By Michael Shank

Patriots come in all shapes and sizes, not just in American uniforms. Laudable service to your country can, and should, include caring for the “least of these,” protecting the environment and volunteering locally. Those are all equally important ways one can perform a public service and serve fellow Americans.

The case of Edward Snowden, and the campaign launched this week to get President Barack Obama to pardon him before leaving the White House, is no different. Most Americans know very little about the man behind the 2013 whistle-blowing on the National Security Agency’s surveillance programs. For example, most Americans don’t know that Snowden first pursued an obvious course of “country first” by enlisting in the Army.

Snowden wanted to fight in the Iraq War because, in his words, he felt like he “had an obligation as a human being to help free people from oppression.” Coming from a family with extensive government service, and deeply moved by the tragic events of Sept. 11, 2001, Snowden’s early patriotism was apparent.

That hasn’t changed for him. Snowden cares a great deal about our American democracy. He reiterated that this week, saying, “I love my country” live from Russia, during the #PardonSnowden campaign launch by the American Civil Liberties Union, Human Rights Watch and Amnesty International. The campaign comes as one of the biggest defenders of secret NSA surveillance, the House intelligence committee, tries to assassinate Snowden’s character (one of the oldest plays in the anti-whistleblower book) with spurious claims of exaggeration, and Oliver Stone releases his sympathetic film “Snowden” nationwide.

It’s critical that the American public and policymakers hear this call loudly and clearly: Snowden wants to come home. To America. And we should let him.

In performing a “public service,” to quote former Attorney General Eric Holder’s take on his data dump, Snowden wasn’t committing espionage (though the Obama Administration has charged him under a World War I-era law, the Espionage Act). He was promoting democracy, fitting for someone who considers whistle-blowing “democracy’s safeguard of last resort, the one on which we rely when all other checks and balances have failed and the public has no idea what’s going on behind closed doors.”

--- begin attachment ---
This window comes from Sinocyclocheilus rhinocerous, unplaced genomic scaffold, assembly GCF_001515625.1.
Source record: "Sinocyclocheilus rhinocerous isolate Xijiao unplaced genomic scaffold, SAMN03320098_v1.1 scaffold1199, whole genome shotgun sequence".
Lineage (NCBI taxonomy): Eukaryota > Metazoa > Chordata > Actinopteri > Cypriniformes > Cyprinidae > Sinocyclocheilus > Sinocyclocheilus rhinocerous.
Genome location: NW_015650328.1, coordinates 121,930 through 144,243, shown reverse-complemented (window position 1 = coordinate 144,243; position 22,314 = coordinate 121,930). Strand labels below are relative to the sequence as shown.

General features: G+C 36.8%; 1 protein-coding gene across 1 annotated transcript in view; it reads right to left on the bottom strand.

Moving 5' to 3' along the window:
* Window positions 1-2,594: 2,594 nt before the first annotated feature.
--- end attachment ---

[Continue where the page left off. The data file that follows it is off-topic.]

This all illustrates how ill-equipped American laws remain in tackling 21st-century realities and illicit, whistle-blown activity by the National Security Agency, Central Intelligence Agency, Federal Bureau of Investigation and Defense Intelligence Agency. We’re completely out of touch. It’s not World War I anymore.

Most importantly, it’s clear that as citizens and as patriots we are grossly unprotected. Facing a fair and public trial is impossible when the White House or the Department of Justice hang “Espionage Act” over our heads. There is no admissible defense on behalf of the public interest. That’s a problem. And it’s evident something else is at stake here.

As the script of Oliver Stone’s “Snowden” film intimated, it’s not about terrorism – it’s about economic and social control. Since adversaries already know what’s happening in the war zone (which Snowden’s data dump also revealed), this is about shutting down patriotic citizens’ ability to keep America accountable. And it’s obvious, now, that the White House will use any means necessary – including a law from 1917 – to do so.

In fact, Obama has used the Espionage Act more than any previous president, which shows how eager this White House is to keep secrets, obfuscate transparency and create fear among future whistleblowers. This is hardly American and far from democratic.

While some Americans may support Obama’s approach and be fine with secrecy, non-transparency, and the massive domestic and foreign surveillance conducted by the NSA – of even our closest allies – I am not. This isn’t about my disinclination to be watched, listened to or spied on by my government. I’ve always assumed this was happening given my public critique of U.S. foreign policy. This is much bigger than that.

The NSA, and its intelligence cohort, is undermining allegiances and alliances near and far, sowing cynicism and skepticism in official matters of state, and spreading distrust throughout our democracy. Systematic and structural suppression of dissent, online and in person, physical and psychological, of which there is clear precedent in Washington, should not be a part of America’s political DNA. Any attempt to course correct, then, must be understood as a public and patriotic service.

This is exactly what founding father James Madison was getting at when cautioning, roughly 100 years before the Espionage Act came into force, that “a popular Government, without popular information, or the means of acquiring it, is but a Prologue to a Farce or a Tragedy; or, perhaps both.” We have made a farce out of privacy and a tragedy in our treatment of whistleblowers. But we can do better. Take heed, America, and pardon patriotism.

Michael Shank teaches at New York University’s Center for Global Affairs. He has worked on the ground in the Middle East, Horn of Africa, Central and South Asia and Southeast Asia. Between 2009 and 2013, he served as a senior adviser on foreign policy in Congress.